Covid: India on UK travel red list as Covid crisis grows

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India has joined the UK's travel red list - effectively banning travel - as a deadly second wave of infections sweeps the country.

British and Irish nationals can travel to the UK from India, but they must now isolate in a government-approved hotel.

India has seen soaring infection rates, a rapidly rising death toll and the discovery of a new virus variant.

The spike has overwhelmed hospitals, creating a critical shortage of oxygen, intensive care beds and ventilators.

On Friday, India recorded 332,730 coronavirus cases, the highest one-day tally anywhere in the world for the second day in a row. Daily deaths from Covid-19 rose by a record 2,263 in the previous 24 hours.

At least two hospitals in the Indian capital Delhi are running out of oxygen, and at least 13 patients have died after a fire broke out in the intensive care unit of a hospital set up to treat Covid patients near Mumbai.

The rising number of cases has resulted in a deepening healthcare crisis that has gripped several states, and India's top court has asked the central government for a national plan by Friday on bolstering supply, oxygen, medicine, treatment and vaccines.

'Ordeal after ordeal'

Nayan Gangyan is facing a 10-day hotel quarantine when he flies back to London from northern India on Saturday. He travelled to Chandigarh a few weeks ago, when his parents both contracted coronavirus.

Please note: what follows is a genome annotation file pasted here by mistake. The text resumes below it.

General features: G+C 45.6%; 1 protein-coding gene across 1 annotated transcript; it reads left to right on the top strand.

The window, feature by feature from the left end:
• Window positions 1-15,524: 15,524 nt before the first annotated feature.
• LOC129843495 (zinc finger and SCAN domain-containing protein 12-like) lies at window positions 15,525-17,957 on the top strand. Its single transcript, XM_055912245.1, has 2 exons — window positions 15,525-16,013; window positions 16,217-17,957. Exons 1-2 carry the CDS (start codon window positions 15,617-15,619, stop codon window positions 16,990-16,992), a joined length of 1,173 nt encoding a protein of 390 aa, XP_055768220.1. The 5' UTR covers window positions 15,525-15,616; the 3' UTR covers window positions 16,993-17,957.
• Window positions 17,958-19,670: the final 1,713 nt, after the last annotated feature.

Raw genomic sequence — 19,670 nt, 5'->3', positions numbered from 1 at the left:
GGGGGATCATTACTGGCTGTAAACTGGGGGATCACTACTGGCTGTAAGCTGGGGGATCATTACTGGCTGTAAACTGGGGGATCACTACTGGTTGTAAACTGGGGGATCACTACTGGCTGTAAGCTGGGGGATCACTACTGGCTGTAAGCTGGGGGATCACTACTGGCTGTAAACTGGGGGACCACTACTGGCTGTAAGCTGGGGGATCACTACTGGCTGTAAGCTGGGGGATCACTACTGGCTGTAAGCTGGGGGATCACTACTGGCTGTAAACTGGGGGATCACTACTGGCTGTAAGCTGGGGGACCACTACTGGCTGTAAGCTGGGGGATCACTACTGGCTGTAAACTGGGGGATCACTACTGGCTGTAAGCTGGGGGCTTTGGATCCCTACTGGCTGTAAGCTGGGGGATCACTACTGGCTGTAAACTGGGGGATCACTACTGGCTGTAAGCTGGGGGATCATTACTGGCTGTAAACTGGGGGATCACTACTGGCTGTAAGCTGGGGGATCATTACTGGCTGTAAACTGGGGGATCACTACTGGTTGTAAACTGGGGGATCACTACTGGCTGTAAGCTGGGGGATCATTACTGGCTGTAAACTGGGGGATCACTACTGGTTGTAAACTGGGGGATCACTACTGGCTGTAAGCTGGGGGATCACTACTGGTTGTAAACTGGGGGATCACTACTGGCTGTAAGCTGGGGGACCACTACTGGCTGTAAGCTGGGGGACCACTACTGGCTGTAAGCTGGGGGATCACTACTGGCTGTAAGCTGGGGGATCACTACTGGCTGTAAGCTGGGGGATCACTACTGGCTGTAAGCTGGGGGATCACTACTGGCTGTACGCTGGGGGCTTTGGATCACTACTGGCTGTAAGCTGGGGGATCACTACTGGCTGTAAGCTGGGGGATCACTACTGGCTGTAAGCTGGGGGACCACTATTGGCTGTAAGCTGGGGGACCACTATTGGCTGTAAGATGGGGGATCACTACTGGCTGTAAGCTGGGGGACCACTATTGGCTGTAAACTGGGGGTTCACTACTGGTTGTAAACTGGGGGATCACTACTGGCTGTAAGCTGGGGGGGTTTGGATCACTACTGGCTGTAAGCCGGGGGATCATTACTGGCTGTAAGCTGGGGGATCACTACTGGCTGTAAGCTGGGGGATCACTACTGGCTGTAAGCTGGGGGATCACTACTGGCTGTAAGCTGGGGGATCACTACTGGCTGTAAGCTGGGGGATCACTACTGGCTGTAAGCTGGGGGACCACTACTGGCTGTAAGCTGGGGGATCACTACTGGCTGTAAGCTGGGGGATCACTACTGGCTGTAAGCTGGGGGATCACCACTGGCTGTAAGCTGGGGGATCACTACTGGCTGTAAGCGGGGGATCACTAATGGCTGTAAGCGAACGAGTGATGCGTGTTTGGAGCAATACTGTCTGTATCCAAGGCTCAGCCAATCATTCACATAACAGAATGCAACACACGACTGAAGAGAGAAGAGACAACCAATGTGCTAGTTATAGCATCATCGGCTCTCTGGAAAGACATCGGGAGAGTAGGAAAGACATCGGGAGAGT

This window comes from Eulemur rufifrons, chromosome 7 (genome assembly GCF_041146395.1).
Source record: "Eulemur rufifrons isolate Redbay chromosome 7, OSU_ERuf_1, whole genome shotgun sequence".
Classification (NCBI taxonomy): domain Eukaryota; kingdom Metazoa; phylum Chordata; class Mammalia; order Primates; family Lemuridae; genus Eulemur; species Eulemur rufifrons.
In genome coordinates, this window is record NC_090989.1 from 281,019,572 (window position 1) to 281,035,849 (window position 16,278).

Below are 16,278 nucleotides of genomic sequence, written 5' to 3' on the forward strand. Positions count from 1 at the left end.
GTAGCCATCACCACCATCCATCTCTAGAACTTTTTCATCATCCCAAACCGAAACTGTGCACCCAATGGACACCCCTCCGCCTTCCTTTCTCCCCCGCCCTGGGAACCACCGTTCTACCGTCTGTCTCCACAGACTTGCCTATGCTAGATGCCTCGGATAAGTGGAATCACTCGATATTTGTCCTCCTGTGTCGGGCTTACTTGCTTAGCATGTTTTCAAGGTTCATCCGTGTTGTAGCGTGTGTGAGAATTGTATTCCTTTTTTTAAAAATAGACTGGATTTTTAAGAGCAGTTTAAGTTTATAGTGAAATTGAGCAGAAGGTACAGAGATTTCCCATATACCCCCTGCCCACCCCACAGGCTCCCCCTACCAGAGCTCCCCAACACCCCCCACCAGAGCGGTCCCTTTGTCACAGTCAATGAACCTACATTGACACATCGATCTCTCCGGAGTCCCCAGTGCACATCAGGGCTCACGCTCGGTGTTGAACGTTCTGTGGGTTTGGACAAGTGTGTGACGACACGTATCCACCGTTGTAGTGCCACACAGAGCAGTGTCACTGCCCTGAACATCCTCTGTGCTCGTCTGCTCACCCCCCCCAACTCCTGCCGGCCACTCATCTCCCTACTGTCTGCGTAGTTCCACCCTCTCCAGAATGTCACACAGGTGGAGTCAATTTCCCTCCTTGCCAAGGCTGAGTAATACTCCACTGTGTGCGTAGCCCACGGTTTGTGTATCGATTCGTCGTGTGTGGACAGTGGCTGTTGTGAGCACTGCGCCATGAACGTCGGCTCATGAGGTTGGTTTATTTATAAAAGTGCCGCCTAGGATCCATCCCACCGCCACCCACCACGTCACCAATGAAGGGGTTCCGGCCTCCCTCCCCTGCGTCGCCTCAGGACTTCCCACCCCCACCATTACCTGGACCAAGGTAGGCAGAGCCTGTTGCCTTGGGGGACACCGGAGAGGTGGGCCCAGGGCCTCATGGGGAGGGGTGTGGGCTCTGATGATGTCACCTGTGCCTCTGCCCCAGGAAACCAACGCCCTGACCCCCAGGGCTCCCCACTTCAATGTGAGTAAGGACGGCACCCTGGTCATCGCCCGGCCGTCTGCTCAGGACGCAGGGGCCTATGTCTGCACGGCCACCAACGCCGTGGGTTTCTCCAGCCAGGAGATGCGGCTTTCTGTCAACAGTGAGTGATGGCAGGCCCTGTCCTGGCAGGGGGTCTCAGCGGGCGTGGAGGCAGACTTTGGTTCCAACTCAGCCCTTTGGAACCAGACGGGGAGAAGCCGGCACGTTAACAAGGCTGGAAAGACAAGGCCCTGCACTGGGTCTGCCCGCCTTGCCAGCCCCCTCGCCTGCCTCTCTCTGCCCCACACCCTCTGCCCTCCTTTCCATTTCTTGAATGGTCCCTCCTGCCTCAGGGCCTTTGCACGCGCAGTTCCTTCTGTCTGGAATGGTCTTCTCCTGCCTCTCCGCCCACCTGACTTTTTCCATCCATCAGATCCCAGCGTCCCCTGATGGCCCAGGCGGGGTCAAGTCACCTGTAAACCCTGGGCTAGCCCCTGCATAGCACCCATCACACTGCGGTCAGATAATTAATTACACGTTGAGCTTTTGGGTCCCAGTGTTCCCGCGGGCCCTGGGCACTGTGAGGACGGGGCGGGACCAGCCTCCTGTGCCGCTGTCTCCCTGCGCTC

He told BBC Breakfast he was left feeling "helpless" in the UK when his father's oxygen levels dropped, there were no beds available in hospital and his mother started to panic.

"It was at that point that I decided 'my family needs help and I need to go back come what may'," he says.

He says the situation in India is "really bad", with the government healthcare system "completely overrun". But they eventually managed to get his father admitted to a hospital where he had previously undergone a liver transplant, and he is doing "much better now".

Now Nayan is preparing to return home to London. "The flight as of now, it's running. I really hope that it does take off," he says.

"I've already booked my quarantine hotel so I'll be going straight there. I'll be landing [then] straight to the hotel and 10 days in the room."

His wife Vani, who has been watching from a distance from their London home, says it has been difficult "not to be able to control or influence" events.

On India's red list status, she says: "We got just over three days' notice so very little time for us to actually affect the outcome or do anything.

"We're just in the position where we have to be okay. After Nayan's ordeal in India he has to go through another ordeal."

Tina Patel and her husband arrived back in the UK on Thursday from Pune, Maharashtra, after travelling to India in March to visit her father-in-law, who was ill due to old age and later died.

She told the BBC people in the city were "desperate" - trying to find hospital beds or a slot in the crematoriums. "We left a city with ambulances wailing away day and night," she said.